Democratic presidential candidate Hillary Clinton on Thursday attempted to distance herself from the controversial 12-nation trade deal known as the Trans-Pacific Partnership. During her tenure as U.S. secretary of state, Clinton publicly promoted the pact 45 separate times -- but with her Democratic presidential rivals making opposition to the deal a centerpiece of their campaigns, Clinton now asserts she was never involved in the initiative.

"I did not work on TPP," she said after a meeting with leaders of labor unions who oppose the pact. "I advocated for a multinational trade agreement that would 'be the gold standard.' But that was the responsibility of the United States Trade Representative."

But at a congressional hearing in 2011, Clinton told lawmakers that "with respect to the TPP, although the State Department does not have the lead on this -- it is the United States Trade Representative -- we work closely with the USTR." Additionally, State Department cables reviewed by International Business Times show that her agency -- including her top aides -- were deeply involved in the diplomatic deliberations over the trade deal. The cables from 2009 and 2010, which were among a trove of documents disclosed by the website WikiLeaks, also show that the Clinton-run State Department advised the U.S. Trade Representative’s office on how to negotiate the deal with foreign government officials.

In recent months, labor, environmental, public health and consumer advocacy groups have campaigned against the TPP, saying the pact is a stealth attempt by corporations to tilt the rules of international commerce in their favor. They have specifically criticized provisions in the deal -- which are secret but have periodically leaked -- that they say would empower corporations to use international tribunals to attempt to overturn public interest laws. The groups represent many core Democratic Party constituencies that Clinton has been courting in her White House bid, which explains why in the lead-up to the party's primary she has suddenly depicted herself as a critic of the deal. But the cables show that the Clinton-run State Department was indeed a major player in pushing the initiative.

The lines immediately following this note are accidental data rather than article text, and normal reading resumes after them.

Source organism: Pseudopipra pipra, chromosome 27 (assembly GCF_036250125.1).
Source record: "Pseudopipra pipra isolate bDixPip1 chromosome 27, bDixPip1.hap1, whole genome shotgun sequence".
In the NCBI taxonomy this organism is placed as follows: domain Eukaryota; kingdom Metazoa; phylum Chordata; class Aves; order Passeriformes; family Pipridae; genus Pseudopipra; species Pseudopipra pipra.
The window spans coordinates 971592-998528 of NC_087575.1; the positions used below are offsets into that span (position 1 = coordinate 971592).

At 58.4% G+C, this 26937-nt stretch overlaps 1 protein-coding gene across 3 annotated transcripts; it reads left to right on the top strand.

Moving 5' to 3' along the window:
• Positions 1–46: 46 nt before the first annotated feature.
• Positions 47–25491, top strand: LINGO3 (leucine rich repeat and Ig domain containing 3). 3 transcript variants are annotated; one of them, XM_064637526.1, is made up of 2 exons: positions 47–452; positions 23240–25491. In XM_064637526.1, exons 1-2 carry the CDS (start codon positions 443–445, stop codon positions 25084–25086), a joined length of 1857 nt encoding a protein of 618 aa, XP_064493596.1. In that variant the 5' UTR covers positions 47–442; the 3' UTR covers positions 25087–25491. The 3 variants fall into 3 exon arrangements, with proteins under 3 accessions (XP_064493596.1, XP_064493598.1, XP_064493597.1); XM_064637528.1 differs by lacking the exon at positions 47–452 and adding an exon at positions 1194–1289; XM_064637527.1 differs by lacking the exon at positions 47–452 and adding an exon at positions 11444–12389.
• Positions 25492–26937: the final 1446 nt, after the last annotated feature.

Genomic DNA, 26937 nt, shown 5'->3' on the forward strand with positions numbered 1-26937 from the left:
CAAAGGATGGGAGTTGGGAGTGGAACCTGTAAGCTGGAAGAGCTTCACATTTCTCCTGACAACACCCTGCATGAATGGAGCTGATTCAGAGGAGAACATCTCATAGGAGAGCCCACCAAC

In one September 2009 cable, the State Department’s embassy officials in Wellington outline the New Zealand government’s desire for the United States to involve itself in the trade pact. An embassy cable from a few months later says the U.S. ambassador further discussed the TPP with New Zealand officials. In a February 2010 cable, the same embassy said that Clinton’s Deputy Assistant Secretary of State Frankie Reed met with New Zealand trade officials and “engaged on a wide range of topics, including the Trans-Pacific Partnership.”

The cable notes that at the meeting, New Zealand officials told Clinton’s deputy that the country “views the TPP as a platform for future trade integration in the Asia Pacific and recognizes there will a number of sensitive issues on both sides during negotiations.” The cable says they also discussed the TPP’s effect on intellectual property rights, natural resource investment, and pharmaceuticals -- all specific issues that have raised concerns from watchdog groups in the United States.